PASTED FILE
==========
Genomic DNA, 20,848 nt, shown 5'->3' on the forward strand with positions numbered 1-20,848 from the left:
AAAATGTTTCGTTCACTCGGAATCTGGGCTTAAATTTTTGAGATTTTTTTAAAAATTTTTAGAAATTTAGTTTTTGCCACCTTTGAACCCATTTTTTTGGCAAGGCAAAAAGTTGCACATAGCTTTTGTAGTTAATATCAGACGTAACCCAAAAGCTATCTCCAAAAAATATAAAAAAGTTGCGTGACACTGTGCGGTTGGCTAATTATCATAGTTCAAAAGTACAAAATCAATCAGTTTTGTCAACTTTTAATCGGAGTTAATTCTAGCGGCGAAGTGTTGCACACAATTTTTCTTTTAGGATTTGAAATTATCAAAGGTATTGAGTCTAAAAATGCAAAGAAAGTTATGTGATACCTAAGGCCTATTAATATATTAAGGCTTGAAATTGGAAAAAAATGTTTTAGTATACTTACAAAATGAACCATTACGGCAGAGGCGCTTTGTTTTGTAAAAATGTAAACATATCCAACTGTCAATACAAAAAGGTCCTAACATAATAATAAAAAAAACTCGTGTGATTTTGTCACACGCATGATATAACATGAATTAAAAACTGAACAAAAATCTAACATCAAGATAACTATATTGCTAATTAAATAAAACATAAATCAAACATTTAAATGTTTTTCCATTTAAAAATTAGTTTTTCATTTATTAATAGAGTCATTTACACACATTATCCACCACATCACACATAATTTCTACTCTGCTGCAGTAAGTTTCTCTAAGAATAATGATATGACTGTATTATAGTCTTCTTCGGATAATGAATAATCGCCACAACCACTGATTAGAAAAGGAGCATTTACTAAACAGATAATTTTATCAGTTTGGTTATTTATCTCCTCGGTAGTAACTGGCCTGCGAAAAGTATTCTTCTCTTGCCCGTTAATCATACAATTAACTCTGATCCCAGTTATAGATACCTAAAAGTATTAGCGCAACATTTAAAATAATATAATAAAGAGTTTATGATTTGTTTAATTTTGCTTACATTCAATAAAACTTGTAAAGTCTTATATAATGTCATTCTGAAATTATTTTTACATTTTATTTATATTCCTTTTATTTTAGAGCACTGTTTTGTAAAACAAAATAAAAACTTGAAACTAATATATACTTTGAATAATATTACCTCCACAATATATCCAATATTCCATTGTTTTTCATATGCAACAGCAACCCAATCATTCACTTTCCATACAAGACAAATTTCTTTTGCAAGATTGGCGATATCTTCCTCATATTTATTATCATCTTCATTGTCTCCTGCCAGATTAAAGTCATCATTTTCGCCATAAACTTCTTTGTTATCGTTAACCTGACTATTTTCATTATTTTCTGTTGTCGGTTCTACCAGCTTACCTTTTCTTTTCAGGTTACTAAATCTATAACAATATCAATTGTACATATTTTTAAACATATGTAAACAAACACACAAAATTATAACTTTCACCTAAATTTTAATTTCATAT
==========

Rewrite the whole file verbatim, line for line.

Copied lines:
Genomic DNA, 20,848 nt, shown 5'->3' on the forward strand with positions numbered 1-20,848 from the left:
AAAATGTTTCGTTCACTCGGAATCTGGGCTTAAATTTTTGAGATTTTTTTAAAAATTTTTAGAAATTTAGTTTTTGCCACCTTTGAACCCATTTTTTTGGCAAGGCAAAAAGTTGCACATAGCTTTTGTAGTTAATATCAGACGTAACCCAAAAGCTATCTCCAAAAAATATAAAAAAGTTGCGTGACACTGTGCGGTTGGCTAATTATCATAGTTCAAAAGTACAAAATCAATCAGTTTTGTCAACTTTTAATCGGAGTTAATTCTAGCGGCGAAGTGTTGCACACAATTTTTCTTTTAGGATTTGAAATTATCAAAGGTATTGAGTCTAAAAATGCAAAGAAAGTTATGTGATACCTAAGGCCTATTAATATATTAAGGCTTGAAATTGGAAAAAAATGTTTTAGTATACTTACAAAATGAACCATTACGGCAGAGGCGCTTTGTTTTGTAAAAATGTAAACATATCCAACTGTCAATACAAAAAGGTCCTAACATAATAATAAAAAAAACTCGTGTGATTTTGTCACACGCATGATATAACATGAATTAAAAACTGAACAAAAATCTAACATCAAGATAACTATATTGCTAATTAAATAAAACATAAATCAAACATTTAAATGTTTTTCCATTTAAAAATTAGTTTTTCATTTATTAATAGAGTCATTTACACACATTATCCACCACATCACACATAATTTCTACTCTGCTGCAGTAAGTTTCTCTAAGAATAATGATATGACTGTATTATAGTCTTCTTCGGATAATGAATAATCGCCACAACCACTGATTAGAAAAGGAGCATTTACTAAACAGATAATTTTATCAGTTTGGTTATTTATCTCCTCGGTAGTAACTGGCCTGCGAAAAGTATTCTTCTCTTGCCCGTTAATCATACAATTAACTCTGATCCCAGTTATAGATACCTAAAAGTATTAGCGCAACATTTAAAATAATATAATAAAGAGTTTATGATTTGTTTAATTTTGCTTACATTCAATAAAACTTGTAAAGTCTTATATAATGTCATTCTGAAATTATTTTTACATTTTATTTATATTCCTTTTATTTTAGAGCACTGTTTTGTAAAACAAAATAAAAACTTGAAACTAATATATACTTTGAATAATATTACCTCCACAATATATCCAATATTCCATTGTTTTTCATATGCAACAGCAACCCAATCATTCACTTTCCATACAAGACAAATTTCTTTTGCAAGATTGGCGATATCTTCCTCATATTTATTATCATCTTCATTGTCTCCTGCCAGATTAAAGTCATCATTTTCGCCATAAACTTCTTTGTTATCGTTAACCTGACTATTTTCATTATTTTCTGTTGTCGGTTCTACCAGCTTACCTTTTCTTTTCAGGTTACTAAATCTATAACAATATCAATTGTACATATTTTTAAACATATGTAAACAAACACACAAAATTATAACTTTCACCTAAATTTTAATTTCATAT